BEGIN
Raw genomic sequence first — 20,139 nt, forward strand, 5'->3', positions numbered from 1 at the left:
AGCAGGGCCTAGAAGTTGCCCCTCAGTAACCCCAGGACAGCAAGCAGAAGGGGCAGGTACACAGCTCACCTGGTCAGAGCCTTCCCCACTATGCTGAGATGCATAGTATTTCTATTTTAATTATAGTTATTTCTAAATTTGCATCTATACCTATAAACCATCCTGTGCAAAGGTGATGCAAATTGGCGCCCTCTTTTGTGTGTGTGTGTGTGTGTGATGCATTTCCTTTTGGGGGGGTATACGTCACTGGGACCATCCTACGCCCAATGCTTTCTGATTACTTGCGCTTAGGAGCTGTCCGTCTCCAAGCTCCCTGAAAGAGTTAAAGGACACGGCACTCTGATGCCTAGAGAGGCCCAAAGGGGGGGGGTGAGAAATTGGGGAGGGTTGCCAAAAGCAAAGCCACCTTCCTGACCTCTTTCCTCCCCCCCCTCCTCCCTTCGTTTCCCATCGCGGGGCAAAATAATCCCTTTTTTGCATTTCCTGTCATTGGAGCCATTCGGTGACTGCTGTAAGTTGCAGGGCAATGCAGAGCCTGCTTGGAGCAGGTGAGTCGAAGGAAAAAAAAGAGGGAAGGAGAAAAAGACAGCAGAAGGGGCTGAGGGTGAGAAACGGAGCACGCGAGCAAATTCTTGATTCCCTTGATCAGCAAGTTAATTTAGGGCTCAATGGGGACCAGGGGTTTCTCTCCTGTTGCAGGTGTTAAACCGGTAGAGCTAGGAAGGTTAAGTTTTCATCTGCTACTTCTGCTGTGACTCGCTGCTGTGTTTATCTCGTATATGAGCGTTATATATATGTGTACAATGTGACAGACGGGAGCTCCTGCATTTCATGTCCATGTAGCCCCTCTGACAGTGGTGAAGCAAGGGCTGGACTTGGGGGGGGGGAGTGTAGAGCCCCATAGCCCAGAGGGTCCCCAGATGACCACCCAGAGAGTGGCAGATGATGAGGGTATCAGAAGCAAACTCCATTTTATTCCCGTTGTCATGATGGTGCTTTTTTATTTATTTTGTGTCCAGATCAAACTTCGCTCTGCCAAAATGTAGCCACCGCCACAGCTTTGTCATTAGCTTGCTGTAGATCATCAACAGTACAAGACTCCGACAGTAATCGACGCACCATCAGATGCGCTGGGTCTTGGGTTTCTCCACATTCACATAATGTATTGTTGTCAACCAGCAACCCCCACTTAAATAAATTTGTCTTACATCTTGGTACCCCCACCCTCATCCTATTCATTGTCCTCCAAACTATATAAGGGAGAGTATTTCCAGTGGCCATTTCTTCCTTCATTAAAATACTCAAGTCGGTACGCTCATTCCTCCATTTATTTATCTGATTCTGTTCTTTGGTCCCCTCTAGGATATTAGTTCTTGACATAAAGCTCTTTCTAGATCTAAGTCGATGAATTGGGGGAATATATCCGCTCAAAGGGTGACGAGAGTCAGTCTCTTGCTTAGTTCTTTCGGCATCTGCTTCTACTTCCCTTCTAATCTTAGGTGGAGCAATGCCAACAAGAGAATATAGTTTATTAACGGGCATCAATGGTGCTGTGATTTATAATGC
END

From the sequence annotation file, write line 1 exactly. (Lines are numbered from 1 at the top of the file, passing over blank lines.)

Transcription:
Raw genomic sequence first — 20,139 nt, forward strand, 5'->3', positions numbered from 1 at the left: